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For many senior yoga teachers, we left our first training with a passion for sharing yoga with others, but very little wisdom about how to go about doing that. So we stumbled and fell and made one mistake after another, but along the way we learned a lot about the art of teaching yoga.
Now the next generation of yoga teachers are hitting the streets and you have the opportunity to help them avoid some of those pitfalls while at the same time passing on some of your hard-earned wisdom. This short guide is designed to help you mentor new teachers in the Yoga Tree Advanced Teacher Training Program.
In the past, we tried to provide many more guidelines so that student-teachers would get a more uniform experience regardless of the teacher under whom they choose to study. While this system worked well for many, we found that giving teachers more freedom in how they mentor allowed them to address the unique needs of those they mentor. To that end, we have simplified the guidelines considerably.
TIMEEach mentoring relationship is at least 50 hours in length and lasts between six months and one year. Student-teachers can can log up to two session of mentoring in their Advanced Teacher Training logbook. Those two sessions can be with the same teacher or two different teachers. During the 50 hours, your student teacher will observe and assist in your classes, practice with you regularly and meet for coaching sessions. Each 50-hour mentorship is a separate purchase.
Assisting (15 hours)The student-teachers you mentor should be observing your class and assisting. You are in control of your class, so it is up to you to decide when they can assist, what types of assists they can do and so on. In fact, you can have them simply observe your class in the beginning if that feels like it will be better for them and your students.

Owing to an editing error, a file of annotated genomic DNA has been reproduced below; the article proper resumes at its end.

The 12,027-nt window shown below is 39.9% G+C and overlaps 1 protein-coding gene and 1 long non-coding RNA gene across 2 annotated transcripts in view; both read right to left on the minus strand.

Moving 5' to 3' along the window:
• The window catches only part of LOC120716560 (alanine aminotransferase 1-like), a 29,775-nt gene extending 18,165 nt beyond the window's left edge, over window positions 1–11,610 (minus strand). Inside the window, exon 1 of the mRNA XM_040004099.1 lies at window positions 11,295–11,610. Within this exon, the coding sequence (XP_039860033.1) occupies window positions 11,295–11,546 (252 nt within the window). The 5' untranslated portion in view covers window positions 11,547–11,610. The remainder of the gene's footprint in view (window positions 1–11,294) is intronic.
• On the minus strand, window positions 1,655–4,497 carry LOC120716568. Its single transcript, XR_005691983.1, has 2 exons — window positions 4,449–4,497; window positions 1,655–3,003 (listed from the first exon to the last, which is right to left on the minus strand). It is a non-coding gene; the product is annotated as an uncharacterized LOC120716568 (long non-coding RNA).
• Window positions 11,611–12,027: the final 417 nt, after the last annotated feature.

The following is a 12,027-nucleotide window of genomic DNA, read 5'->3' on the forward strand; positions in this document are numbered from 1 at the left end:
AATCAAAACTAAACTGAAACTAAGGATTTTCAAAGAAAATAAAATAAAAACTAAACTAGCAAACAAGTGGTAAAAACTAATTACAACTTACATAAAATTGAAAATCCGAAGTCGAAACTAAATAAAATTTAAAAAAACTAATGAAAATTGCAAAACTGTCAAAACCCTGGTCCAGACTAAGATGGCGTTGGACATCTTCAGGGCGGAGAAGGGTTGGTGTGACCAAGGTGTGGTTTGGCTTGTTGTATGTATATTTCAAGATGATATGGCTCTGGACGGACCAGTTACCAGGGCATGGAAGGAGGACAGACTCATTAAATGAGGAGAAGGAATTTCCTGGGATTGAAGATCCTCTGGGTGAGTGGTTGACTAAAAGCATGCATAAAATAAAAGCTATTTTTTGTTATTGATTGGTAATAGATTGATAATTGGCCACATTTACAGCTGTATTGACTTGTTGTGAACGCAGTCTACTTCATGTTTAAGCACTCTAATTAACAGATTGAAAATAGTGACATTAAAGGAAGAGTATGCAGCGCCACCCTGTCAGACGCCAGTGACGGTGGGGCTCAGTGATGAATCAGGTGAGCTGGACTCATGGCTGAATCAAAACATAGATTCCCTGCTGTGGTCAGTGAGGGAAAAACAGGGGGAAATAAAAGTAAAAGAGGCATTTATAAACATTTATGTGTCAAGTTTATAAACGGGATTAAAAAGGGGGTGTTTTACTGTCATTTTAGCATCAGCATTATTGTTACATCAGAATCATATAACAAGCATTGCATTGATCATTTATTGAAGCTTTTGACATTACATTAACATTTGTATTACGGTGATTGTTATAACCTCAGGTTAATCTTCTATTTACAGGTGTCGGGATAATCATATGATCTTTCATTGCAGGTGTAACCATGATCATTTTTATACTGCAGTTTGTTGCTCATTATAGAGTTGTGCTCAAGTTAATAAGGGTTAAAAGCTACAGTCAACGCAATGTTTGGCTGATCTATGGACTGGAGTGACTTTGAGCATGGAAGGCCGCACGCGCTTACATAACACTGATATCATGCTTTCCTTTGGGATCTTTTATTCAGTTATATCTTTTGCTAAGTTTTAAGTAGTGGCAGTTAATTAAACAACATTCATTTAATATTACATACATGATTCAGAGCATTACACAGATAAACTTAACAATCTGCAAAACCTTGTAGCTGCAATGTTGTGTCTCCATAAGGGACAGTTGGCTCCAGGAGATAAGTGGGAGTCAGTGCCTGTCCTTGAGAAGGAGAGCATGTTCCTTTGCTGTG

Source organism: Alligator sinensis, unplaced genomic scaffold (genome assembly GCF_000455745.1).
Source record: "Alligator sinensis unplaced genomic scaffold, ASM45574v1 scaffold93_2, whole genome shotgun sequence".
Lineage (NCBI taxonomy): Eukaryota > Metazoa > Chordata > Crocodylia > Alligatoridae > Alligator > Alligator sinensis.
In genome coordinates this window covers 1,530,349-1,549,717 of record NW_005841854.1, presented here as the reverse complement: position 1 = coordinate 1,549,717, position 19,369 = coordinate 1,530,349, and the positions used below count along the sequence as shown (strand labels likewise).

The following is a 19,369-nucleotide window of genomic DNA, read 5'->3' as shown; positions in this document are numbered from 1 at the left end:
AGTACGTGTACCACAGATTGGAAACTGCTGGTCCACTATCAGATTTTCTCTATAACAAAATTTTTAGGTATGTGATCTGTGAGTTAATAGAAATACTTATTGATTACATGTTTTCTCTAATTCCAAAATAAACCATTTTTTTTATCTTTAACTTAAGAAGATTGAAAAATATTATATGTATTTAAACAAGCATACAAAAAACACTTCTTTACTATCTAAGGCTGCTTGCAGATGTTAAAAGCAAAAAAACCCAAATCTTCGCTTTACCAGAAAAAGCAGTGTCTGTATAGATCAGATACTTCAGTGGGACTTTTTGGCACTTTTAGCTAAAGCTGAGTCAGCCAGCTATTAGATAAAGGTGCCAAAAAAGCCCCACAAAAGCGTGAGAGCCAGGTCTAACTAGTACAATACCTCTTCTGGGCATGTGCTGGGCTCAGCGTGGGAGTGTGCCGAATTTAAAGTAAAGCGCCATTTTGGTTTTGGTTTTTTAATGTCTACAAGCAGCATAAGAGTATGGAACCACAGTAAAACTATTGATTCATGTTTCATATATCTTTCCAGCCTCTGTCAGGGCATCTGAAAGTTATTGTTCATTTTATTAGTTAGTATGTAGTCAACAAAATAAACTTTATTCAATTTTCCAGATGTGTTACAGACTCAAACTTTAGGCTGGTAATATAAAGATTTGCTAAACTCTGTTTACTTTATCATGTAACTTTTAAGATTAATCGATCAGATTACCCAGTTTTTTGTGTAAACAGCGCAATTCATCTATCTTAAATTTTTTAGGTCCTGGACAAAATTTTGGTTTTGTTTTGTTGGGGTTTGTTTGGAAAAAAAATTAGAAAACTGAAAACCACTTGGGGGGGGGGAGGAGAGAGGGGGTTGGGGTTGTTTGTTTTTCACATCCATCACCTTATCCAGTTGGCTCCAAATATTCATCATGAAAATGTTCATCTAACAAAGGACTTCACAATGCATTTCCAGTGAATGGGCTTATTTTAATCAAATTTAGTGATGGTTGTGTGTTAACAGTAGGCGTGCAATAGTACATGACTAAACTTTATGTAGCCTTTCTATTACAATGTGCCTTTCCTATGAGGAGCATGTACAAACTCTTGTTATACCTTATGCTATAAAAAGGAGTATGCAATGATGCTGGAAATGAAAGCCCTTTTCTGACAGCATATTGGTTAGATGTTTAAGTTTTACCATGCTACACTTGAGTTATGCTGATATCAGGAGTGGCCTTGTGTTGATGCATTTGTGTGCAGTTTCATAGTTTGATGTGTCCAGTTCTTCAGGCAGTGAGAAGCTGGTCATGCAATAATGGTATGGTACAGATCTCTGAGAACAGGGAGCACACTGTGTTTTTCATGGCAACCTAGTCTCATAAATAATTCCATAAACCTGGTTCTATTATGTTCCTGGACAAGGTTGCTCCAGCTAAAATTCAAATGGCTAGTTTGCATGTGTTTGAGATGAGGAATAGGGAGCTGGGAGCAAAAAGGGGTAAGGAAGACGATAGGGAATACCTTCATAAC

Practice (15 hours)Your student teacher should be taking your class on a regular basis. The people you mentor get free classes with you while you mentor them.
Coaching (5 hours)As a mentor you are required to offer a minimum of five hours of coaching during their 50-hour mentorship. The topics you discuss and the way you structure these coaching hours is up to you. For example, some mentors prefer to do coaching sessions one-on-one while other offer group coaching for all the people they are mentoring at a given time. The important thing to consider, however, is that this is a time for new teachers to ask questions and bring up issues that have arisen in their own teaching. It is also a great time to help them develop a business plan, consider marketing ideas and of course get advice about the challenges of teaching.
Self PromotionWhile a student teacher may decide to attend your workshops, trainings, retreats and other events, this relationship is not about self-promotion. If they want information about your other offerings please give it in no pressure way. In other words, the mentoring work you do with them should be self sufficient rather than a gateway drug.
Official Mentor ListYou can choose to mentor at any point, but if you would like us to promote you we would be happy to do that. Please fill out THIS FORM to be included on our official list of mentors if you have not done so already.
The Right to DeclineMaybe you don’t feel a connection with a particular student-teacher who has expressed an interest in working with you, or maybe you have all student-teachers you want already. Whatever your reason, you will never be forced to take on a mentoring relationship. If you don’t want to mentor someone, for whatever reason, please stand in your truth and politely decline.